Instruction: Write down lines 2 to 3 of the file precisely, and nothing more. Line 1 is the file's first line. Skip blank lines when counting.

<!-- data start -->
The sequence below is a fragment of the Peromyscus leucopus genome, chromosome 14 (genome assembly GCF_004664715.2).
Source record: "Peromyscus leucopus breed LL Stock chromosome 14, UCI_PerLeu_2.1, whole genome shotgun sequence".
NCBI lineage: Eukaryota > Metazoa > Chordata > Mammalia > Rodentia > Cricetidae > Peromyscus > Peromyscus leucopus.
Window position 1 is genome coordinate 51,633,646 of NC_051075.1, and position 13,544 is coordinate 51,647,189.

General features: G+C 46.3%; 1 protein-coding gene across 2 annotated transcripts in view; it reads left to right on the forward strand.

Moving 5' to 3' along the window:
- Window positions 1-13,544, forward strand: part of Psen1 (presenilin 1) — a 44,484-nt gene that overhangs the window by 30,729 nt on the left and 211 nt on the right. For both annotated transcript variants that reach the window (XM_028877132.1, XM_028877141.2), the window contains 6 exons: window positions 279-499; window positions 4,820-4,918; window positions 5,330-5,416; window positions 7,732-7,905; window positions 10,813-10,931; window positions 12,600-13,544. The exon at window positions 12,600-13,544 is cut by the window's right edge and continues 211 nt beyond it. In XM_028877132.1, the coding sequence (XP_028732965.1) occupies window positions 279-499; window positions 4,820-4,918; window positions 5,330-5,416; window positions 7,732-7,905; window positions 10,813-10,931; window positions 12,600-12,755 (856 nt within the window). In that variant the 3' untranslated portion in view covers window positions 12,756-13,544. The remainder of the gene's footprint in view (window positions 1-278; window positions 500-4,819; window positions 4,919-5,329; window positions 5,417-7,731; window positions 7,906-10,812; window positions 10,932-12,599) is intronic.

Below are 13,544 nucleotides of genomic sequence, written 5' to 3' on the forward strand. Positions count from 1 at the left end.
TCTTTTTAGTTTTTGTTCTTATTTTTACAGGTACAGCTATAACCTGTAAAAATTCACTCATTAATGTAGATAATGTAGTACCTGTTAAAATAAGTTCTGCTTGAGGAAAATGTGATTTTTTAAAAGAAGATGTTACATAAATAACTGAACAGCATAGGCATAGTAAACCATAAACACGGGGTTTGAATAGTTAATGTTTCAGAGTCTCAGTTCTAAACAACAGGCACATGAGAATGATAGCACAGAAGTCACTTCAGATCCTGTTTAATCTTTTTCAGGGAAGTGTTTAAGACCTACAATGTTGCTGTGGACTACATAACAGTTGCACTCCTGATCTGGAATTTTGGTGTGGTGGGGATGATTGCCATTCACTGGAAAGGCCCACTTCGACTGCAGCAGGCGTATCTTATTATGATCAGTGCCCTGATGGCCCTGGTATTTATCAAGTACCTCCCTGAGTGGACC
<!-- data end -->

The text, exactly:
Source record: "Peromyscus leucopus breed LL Stock chromosome 14, UCI_PerLeu_2.1, whole genome shotgun sequence".
NCBI lineage: Eukaryota > Metazoa > Chordata > Mammalia > Rodentia > Cricetidae > Peromyscus > Peromyscus leucopus.